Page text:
The organization, which represents legal professionals in a judicial system that has been dogged by a lack of diversity, says it’s been making progress on the issue. But there’s lingering evidence that there’s still a long way to go.
The writing about diversity in the Oregon legal profession—or the lack of it—is literally on the wall in a Portland suburb.
The wall is located at the headquarters of the Oregon State Bar, where a large-scale timeline was unveiled in November to chronicle more than 100 years of history and the landmark events and people that have begun to bring more diversity to the state’s predominantly white, male law offices and courtrooms.
Most days, when you call a lawyer, it’s not your best day. The importance of having someone you can relate to and trust is critically important.
At a time when the fairness and inclusiveness of the legal system has been questioned anew by events from Ferguson, Missouri, to New York City, the “story wall” seems particularly relevant.
“Most days, when you call a lawyer, it’s not your best day,” Oregon State Bar spokeswoman Kateri Walsh told The Oregonian. “The importance of having someone you can relate to and trust is critically important.”
The story wall is part of an ongoing effort by the state bar to boost diversity in the Oregon legal profession. According to the organization’s latest demographic statistics, at the end of 2014 about 65 percent of members were men, and among members who identified a race or ethnicity, nearly 88 percent identified as white. Among racial minorities, 3.8 percent are Asian, 2.2 percent are Hispanic, 1 percent are black, and less than 1 percent are American Indian. About 4.4 percent identified as multiracial or other.
While the numbers for minority groups remain low, they represent significant progress for the state bar, which counted racial or ethnic minorities as less than 1 percent of its membership in 1976. Even so, racial diversity of the Oregon State Bar pales in comparison to the general population of the state, which is nearly a quarter nonwhite, according to the 2013 U.S. Census Bureau.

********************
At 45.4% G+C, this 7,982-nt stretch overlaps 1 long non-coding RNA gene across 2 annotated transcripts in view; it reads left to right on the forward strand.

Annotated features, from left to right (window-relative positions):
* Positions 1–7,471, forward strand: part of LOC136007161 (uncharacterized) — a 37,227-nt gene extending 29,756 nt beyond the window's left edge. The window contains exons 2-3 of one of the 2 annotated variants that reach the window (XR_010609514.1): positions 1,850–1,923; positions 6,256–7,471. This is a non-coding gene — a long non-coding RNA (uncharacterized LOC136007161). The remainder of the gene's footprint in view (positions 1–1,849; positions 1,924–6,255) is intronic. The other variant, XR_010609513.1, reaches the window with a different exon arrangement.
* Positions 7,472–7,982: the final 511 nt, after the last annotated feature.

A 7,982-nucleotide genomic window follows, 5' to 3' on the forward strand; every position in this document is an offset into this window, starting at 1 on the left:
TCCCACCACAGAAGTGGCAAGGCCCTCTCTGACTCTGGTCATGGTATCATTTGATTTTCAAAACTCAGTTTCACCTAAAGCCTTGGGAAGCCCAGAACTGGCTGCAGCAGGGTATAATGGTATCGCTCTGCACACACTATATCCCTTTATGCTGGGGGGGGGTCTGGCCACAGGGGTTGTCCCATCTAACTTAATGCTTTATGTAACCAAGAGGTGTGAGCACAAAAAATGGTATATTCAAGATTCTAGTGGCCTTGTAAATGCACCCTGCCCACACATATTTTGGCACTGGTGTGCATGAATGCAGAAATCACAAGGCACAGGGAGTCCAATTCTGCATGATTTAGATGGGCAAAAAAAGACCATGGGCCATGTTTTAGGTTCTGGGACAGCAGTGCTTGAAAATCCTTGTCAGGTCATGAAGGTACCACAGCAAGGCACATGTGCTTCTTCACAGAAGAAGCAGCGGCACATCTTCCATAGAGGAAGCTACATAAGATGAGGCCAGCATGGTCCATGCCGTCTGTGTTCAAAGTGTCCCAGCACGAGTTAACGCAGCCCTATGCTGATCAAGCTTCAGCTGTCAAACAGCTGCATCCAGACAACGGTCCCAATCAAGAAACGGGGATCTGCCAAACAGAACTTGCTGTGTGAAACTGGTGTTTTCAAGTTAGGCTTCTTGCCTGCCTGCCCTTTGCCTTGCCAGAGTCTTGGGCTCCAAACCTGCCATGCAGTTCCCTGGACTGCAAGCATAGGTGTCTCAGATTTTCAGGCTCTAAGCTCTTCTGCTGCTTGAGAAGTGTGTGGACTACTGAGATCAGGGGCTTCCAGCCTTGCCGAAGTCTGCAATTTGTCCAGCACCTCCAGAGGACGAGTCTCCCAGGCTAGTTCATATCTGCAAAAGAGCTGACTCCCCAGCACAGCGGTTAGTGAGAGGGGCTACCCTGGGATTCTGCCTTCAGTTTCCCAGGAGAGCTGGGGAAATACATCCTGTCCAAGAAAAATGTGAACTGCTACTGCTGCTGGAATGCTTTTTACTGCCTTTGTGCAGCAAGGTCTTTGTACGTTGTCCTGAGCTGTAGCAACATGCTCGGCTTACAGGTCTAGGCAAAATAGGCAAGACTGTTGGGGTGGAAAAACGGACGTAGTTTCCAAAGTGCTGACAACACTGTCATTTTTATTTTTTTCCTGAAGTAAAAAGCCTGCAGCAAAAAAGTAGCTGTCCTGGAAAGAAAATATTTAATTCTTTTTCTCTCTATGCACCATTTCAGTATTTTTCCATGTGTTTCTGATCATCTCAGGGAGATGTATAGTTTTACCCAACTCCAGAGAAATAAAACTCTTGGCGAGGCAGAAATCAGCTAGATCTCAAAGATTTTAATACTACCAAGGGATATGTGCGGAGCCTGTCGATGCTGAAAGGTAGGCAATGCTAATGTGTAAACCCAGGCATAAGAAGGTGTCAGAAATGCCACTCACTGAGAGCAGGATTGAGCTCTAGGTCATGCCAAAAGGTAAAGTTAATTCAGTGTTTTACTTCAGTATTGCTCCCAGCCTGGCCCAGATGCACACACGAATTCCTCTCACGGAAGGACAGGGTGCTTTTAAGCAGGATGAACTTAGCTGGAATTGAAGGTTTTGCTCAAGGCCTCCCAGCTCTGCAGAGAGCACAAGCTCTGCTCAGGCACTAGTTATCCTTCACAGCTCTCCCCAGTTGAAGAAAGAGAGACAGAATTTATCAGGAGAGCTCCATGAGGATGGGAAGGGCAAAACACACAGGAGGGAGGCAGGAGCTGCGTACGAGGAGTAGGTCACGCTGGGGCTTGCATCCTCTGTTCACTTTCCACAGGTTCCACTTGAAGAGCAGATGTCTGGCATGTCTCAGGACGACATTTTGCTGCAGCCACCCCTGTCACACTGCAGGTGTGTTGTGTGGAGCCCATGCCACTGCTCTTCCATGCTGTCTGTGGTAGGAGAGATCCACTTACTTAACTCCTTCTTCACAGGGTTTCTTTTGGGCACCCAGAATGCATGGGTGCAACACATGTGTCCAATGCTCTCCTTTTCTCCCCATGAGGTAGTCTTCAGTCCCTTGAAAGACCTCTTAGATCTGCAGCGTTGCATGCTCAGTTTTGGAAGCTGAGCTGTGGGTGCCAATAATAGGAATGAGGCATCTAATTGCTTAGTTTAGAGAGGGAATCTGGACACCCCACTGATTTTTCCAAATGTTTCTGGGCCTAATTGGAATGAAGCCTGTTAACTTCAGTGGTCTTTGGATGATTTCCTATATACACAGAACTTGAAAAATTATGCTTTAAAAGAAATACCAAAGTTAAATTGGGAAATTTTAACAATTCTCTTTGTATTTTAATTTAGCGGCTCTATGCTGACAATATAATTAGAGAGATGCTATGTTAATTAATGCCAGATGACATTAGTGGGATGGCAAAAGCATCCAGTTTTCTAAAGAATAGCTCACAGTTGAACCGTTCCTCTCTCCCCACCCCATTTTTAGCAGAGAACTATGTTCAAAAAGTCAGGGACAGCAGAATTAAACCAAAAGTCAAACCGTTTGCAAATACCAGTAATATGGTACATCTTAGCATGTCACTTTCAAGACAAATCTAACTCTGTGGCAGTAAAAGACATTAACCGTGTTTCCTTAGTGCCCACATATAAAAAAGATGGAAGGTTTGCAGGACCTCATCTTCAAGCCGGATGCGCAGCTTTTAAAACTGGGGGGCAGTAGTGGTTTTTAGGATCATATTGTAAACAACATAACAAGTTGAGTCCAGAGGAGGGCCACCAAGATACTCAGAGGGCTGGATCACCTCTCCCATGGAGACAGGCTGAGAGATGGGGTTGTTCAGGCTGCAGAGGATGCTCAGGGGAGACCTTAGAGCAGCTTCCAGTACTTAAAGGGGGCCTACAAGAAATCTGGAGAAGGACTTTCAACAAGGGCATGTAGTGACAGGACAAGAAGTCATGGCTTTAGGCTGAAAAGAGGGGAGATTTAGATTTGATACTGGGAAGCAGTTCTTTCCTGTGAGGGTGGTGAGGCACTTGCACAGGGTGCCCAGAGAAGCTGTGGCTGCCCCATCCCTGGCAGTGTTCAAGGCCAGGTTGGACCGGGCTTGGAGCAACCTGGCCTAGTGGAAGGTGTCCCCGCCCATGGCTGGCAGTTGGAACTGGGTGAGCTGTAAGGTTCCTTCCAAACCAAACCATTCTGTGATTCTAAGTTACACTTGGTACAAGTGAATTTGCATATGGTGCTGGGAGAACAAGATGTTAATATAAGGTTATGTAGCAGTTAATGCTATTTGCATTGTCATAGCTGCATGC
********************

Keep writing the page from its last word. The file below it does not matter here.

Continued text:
A Long Road
Diversification in the profession was slow at first. McCants Stewart became the first black registered lawyer in the state in 1903. The state appointed its first black judge, Aaron Brown, in 1969. Between 1976 and the 1990s, the percentage of nonwhite lawyers slowly began to grow, rising to to 3 percent, according to The Oregonian.
The turning point was a 1994 Oregon Supreme Court task force report [PDF] that alleged bias against racial and ethnic minorities in the state’s judicial system. The report served as a wake-up call.
Scholarships were recommended and offered, diversity and inclusiveness training was presented to departments of the current system, and minority law students were urged to stay in state. Fellowships and mentorships are also available. All of these programs have contributed to increasing racial diversity in the ranks of the state’s lawyers today.
The Oregon State Bar is now looking beyond racial and ethnic diversity. The group is also focusing on religion, gender, sexual identity, and disability in aiming to capture a fully inclusive membership. There’s plenty of work to be done on this front as well—a 2012 economic survey by the state bar noted that 3 percent of Oregon lawyers have a disability, and 4 percent identify as gay, lesbian, or bisexual. Less than 1 percent of lawyers statewide identified as transgender.
Bar leaders say the fact that most lawyers in Oregon are still white men presents a reality check regarding the progress made so far.
“We have to stay constantly aware if we are to have our power structure and the make-up of our membership reflect the community we serve,” the Oregon Bar’s immediate past president, Tom Kranovich, told The Oregonian. “I don’t think we’ve reached those numbers yet. There’s still work to be done.”